Storm forecast to bring more flooding

It’s all dependent on the weather again.

Water levels in Mission Creek and other area creeks have dropped somewhat, but a storm is forecast to hit the Okanagan late Friday, dumping a significant amount of rain, and if that happens, there will be more flooding.

That’s the word from Jason Brolund, Central Okanagan emergency program coordinator, who warns those who live in an area that could be prone to flooding from high lake or creek levels, to take precautions, because another surge of high water could go through the system Friday night and over the weekend.

He said the warmer weather is welcome, but it means melting snow will be added to the runoff from rain.

Okanagan Lake was eight centimetres above what’s called full pool, or its target level, Wednesday and was still rising.

Brolund said it rose 11 cm above that target level last year, and it will go higher than that level this year. So, even if your property wasn’t impacted by high water last year, it could be this year if you’re near the lake. For up-to-date information and advice on what you can do, go to:

In addition, he said there are concerns that high winds will accompany the storm and those could affect lakeshore properties as well.

Although Mission Creek’s discharge has dropped, it is expected to go up again as warm weather melts the remainder of the snowpack at high elevations, and as runoff from the forecast rain is funneled down the creek to Okanagan Lake.

Because of high lake levels, there is some sign of backup into creeks such as Mission Creek too, noted Brolund, although the creek level has dropped.

There is a High Streamflow Advisory in place for the Okanagan, including Mission Creek, and Brolund said there is some localized flooding between Kalamalka and Wood Lake.

Work is underway to design a re-routing of Shorts Creek on the Fintry Delta up Westside Road, to prevent flooding of homes on the delta. “We’re grateful to the province for helping us to solve problems and protect people and infrastructure through this,” commented Brolund.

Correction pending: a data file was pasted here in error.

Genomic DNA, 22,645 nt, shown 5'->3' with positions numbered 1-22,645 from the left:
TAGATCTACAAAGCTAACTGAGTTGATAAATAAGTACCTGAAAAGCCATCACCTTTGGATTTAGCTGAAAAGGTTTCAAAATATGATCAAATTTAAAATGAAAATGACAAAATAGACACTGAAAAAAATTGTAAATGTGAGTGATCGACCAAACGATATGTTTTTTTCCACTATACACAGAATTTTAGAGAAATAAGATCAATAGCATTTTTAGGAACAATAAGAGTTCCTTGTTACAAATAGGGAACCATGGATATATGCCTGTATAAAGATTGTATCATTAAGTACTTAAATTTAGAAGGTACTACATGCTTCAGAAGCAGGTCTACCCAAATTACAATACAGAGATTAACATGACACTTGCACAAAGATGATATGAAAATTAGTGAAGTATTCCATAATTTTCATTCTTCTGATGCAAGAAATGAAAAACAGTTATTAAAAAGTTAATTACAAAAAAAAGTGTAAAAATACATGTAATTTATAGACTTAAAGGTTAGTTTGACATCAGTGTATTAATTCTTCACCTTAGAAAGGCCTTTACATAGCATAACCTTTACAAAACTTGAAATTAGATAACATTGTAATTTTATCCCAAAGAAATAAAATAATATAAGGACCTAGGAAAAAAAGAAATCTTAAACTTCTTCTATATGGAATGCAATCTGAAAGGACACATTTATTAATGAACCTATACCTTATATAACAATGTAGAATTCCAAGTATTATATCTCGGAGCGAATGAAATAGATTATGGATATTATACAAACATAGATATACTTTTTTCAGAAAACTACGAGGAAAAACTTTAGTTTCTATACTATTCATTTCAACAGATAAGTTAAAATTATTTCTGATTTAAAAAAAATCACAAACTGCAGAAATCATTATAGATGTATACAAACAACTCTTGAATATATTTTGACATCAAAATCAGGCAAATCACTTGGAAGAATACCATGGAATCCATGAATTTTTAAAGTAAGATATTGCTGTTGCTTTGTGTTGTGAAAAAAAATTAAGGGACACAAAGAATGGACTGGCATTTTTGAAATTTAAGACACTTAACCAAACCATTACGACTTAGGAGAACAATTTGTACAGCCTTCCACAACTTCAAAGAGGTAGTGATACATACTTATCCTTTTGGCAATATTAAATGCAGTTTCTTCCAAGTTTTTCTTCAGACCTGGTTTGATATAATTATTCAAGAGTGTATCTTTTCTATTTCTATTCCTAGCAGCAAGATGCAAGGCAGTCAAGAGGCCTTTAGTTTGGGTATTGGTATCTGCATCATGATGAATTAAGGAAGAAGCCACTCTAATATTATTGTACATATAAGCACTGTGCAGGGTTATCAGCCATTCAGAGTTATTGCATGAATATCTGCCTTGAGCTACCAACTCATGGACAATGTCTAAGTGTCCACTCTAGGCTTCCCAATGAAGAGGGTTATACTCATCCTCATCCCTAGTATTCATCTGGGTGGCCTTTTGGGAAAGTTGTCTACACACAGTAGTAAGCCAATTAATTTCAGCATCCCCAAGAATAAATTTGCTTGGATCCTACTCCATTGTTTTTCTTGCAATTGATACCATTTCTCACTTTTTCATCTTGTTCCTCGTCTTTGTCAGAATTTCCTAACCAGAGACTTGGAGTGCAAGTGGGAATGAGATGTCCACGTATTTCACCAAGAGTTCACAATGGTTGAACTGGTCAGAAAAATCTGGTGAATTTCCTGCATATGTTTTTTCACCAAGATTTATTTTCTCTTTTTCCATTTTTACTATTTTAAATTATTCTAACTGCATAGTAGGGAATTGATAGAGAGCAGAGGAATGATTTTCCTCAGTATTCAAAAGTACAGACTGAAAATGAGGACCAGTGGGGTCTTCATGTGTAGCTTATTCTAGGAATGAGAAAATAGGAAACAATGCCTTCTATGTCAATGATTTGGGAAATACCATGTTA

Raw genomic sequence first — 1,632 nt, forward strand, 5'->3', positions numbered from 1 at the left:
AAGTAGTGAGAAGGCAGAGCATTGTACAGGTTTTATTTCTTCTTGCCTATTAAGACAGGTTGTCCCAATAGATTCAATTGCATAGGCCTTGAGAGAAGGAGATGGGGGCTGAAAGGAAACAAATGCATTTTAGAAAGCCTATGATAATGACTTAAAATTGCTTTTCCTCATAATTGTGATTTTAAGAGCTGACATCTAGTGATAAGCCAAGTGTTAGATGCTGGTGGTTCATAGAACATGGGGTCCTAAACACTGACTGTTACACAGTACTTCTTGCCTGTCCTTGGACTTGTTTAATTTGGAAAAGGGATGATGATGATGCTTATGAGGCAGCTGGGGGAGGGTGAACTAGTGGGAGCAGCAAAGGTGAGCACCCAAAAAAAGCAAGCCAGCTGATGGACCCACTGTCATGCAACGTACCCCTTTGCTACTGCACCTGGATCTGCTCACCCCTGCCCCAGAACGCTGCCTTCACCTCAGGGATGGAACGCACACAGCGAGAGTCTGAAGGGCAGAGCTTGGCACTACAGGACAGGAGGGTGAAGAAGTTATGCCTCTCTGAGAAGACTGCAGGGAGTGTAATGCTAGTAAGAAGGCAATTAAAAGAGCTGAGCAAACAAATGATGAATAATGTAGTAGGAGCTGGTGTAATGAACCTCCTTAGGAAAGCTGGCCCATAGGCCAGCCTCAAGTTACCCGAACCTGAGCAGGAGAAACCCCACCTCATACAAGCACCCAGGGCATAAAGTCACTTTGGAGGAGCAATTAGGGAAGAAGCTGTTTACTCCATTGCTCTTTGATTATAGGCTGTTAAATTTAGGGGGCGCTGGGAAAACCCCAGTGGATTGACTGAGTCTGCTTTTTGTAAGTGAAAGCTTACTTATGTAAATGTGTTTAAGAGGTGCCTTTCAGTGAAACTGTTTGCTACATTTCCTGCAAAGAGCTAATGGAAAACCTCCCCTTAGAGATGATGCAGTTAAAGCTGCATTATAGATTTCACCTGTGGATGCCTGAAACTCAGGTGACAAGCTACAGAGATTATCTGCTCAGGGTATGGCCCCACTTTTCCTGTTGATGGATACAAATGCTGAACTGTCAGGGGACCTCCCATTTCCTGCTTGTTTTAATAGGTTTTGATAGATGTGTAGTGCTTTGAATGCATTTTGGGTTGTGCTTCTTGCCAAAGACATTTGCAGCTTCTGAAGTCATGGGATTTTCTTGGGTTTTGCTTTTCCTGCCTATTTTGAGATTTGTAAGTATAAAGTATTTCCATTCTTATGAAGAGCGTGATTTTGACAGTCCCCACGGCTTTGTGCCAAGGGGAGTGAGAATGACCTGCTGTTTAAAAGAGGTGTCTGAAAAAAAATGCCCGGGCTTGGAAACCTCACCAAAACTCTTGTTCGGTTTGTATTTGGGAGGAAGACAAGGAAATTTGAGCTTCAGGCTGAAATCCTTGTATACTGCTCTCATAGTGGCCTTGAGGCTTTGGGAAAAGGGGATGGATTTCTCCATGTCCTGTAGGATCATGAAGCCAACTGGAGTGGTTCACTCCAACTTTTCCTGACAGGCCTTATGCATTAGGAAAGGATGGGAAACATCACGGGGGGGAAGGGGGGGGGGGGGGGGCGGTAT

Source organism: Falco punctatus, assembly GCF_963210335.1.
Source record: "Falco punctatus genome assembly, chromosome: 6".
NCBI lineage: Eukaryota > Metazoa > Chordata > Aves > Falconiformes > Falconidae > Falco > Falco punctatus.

Shorts Creek’s flows will be re-directed into an older channel in order to prevent damage to property in the neighbourhood.

The regional district applied for emergency funding from the province and was successful. Until the work is completed the creek is being monitored by emergency program staff, said spokesman Bruce Smith.

Property owners living around lakes are advised to protect their docks and other waterfront structures from possible damage. Leaving wood debris along the shoreline may help to reduce damage from high water and erosion from wave action.

Boaters are asked to keep their speed and wakes down near the shoreline to prevent damage to private property.

They are also warned to stay alert to floating hazards brought down into lakes by high creek runoff.

If you notice a potential problem or flooding concern, contact regional fire dispatch at: 250-469-8801.

Sandbags are available at local fire halls for property owners facing imminent danger from flooding.

Be cautious if you are walking near creeks or streams and keep children and pets safely back from the banks, because they may be slippery or subject to erosion from high, fast-flowing water, noted Smith.

Be aware that as they react to melting snow and rain high in their watersheds, creeks could rise suddenly, he warned.



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